The contribution that nets and ropes made to the Allied troops during the first and second world wars is something that is sometimes overlooked, but without the efforts of net-manufacturers, many important military products wouldn't have been available.
Among the military items made from nets and ropes were anti-torpedo nets, helmet nets, pull-through cords for tents and hammocks and reinforced nets to camouflage U-boats. Fishing nets also remained of vital importance, since the war led to food shortages and rationing, but fish weren't rationed.
Read on to find out more about the importance of nets and ropes in times of conflict...
Anti-torpedo nets (also known as torpedo nets) were a common ship defence against torpedoes from the 1890s until World War II. They were invented as a result of the launch of the first Whitehead torpedo, designed by the Austro-Hungarian Navy in 1873, followed by the subsequent development of torpedo boats.
The British needed to find new ways of protecting their ships. The British Admiralty Torpedo Committee came up with some ideas in 1876, including hanging nets of galvanised iron around each battleship, attached to horizontal booms projecting 40ft from the hull of the boat.
After successful experiments with the anti-torpedo nets in 1877, the first operational ship to have the nets fitted was HMS Thunderer. The torpedo nets protected the vessels when they were moored, or stationary in the water. Booms were fixed to the vessel at one end by a metal pin that allowed them to be moved and secured against the ship when it was moving.
The nets were manufactured by the Millwall-based Wire Tramway Co, run by William Bullivant, who made steel and wire rope. Torpedo nets were subsequently described as Bullivant-type in the early 20th century.
Torpedo nets were widely-used not only by the British, but also by other nations, until they were superseded by the torpedo belts and anti-torpedo bulge during World War II.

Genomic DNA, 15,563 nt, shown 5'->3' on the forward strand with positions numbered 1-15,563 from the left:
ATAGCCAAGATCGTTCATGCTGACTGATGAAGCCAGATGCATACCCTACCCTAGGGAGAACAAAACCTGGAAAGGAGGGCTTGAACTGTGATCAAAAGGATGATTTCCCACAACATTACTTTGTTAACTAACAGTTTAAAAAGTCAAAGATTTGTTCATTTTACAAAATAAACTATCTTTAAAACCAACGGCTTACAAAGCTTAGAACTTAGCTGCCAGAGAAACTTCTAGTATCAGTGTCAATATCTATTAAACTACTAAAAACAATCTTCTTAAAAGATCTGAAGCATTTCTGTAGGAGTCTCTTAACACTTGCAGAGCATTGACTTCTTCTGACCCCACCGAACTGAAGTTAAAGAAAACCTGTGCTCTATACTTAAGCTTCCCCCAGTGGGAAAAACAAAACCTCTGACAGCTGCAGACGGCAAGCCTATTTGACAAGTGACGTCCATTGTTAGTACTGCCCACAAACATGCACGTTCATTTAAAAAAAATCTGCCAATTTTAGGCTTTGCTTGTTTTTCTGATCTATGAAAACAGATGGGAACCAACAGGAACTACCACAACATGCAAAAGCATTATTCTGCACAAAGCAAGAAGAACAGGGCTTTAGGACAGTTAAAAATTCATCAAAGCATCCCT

Widespread during the Second World War, helmet nets were largely worn by American troops in the US Army Corps of Engineers, whose speciality was camouflage. They were also worn by British and Commonwealth troops.
Soldiers devised the helmets themselves, putting net across the exterior surface to stop the shine, as this could have given away their presence outdoors when on manoeuvres. They would insert cloth or leaves under the net, so that when the weather was wet, the shine wasn't visible.
In America, the “camouflage factories” began producing a large number of nets. They were staffed by the Army Engineers, with the sole purpose of producing camouflage materials for the military, cutting up large camouflage nets into tens of thousands of smaller pieces.
British factories were also commissioned to supply the nets, but because of the huge demand in the US, they were able to produce only around 40% of what was needed. They fell three to six months behind the US Army's procurement schedule and thus more nets were manufactured in the States instead.
The troops traditionally used shrimp nets to mask their helmets and there were a number of different styles, such as the 0.5-inch Normandy-style helmet net, the 0.25-inch British-style and the style worn by the 3rd Infantry Division, which was a tightly-woven net.
Nets were also useful for storing miscellaneous items, such as cigarettes, bandages and small first aid kits. Various sizes of net were used by the Army, as there wasn't a standard design. The nets' squares usually ranged from 0.5 inches to 0.75 inches.